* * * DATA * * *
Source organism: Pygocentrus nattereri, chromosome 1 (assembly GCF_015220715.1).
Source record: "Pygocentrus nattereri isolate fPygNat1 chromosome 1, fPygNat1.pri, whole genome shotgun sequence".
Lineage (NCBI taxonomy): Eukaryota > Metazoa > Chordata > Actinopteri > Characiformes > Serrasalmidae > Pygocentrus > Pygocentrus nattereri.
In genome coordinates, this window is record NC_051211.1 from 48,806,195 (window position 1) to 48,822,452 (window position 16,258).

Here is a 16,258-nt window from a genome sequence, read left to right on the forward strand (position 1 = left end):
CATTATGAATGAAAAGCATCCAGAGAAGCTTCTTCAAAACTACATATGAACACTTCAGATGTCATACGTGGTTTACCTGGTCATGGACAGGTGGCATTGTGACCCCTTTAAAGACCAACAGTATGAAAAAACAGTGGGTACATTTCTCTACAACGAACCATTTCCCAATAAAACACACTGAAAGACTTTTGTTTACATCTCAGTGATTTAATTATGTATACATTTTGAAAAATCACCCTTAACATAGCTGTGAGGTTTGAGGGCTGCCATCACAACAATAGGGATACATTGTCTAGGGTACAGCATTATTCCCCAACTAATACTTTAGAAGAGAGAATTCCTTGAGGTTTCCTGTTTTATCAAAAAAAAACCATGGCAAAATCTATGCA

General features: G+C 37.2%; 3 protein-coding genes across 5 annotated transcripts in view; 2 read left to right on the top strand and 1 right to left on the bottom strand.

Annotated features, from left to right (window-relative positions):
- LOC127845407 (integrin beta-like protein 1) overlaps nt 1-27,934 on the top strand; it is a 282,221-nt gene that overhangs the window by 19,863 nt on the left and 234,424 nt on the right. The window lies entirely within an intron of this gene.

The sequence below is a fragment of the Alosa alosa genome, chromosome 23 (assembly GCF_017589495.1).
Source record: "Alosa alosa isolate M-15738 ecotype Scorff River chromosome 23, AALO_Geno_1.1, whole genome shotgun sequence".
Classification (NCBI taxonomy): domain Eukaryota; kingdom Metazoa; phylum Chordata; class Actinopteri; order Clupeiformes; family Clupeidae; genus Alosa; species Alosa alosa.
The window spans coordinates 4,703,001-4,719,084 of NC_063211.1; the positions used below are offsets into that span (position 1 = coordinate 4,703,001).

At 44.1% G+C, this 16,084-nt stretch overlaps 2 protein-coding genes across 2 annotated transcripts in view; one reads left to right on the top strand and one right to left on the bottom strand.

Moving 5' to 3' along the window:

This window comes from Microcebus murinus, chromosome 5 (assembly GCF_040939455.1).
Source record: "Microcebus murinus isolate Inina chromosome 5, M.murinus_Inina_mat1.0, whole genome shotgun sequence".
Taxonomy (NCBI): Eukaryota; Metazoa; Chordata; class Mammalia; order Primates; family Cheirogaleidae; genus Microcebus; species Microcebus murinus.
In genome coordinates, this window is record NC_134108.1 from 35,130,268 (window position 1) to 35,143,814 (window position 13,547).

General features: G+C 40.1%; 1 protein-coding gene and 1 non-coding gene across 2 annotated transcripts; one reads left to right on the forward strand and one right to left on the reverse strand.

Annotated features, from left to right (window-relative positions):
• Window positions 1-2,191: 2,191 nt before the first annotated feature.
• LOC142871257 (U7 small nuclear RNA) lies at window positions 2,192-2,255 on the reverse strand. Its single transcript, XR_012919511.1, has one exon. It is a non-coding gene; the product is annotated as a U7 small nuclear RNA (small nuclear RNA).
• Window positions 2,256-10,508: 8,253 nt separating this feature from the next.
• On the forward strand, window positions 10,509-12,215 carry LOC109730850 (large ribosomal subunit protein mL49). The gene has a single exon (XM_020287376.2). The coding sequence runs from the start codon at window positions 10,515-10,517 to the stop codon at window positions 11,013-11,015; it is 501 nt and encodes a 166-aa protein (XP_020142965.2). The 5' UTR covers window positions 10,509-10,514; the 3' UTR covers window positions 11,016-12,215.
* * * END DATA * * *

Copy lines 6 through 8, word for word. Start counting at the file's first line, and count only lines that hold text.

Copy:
CATTATGAATGAAAAGCATCCAGAGAAGCTTCTTCAAAACTACATATGAACACTTCAGATGTCATACGTGGTTTACCTGGTCATGGACAGGTGGCATTGTGACCCCTTTAAAGACCAACAGTATGAAAAAACAGTGGGTACATTTCTCTACAACGAACCATTTCCCAATAAAACACACTGAAAGACTTTTGTTTACATCTCAGTGATTTAATTATGTATACATTTTGAAAAATCACCCTTAACATAGCTGTGAGGTTTGAGGGCTGCCATCACAACAATAGGGATACATTGTCTAGGGTACAGCATTATTCCCCAACTAATACTTTAGAAGAGAGAATTCCTTGAGGTTTCCTGTTTTATCAAAAAAAAACCATGGCAAAATCTATGCA

General features: G+C 37.2%; 3 protein-coding genes across 5 annotated transcripts in view; 2 read left to right on the top strand and 1 right to left on the bottom strand.

Annotated features, from left to right (window-relative positions):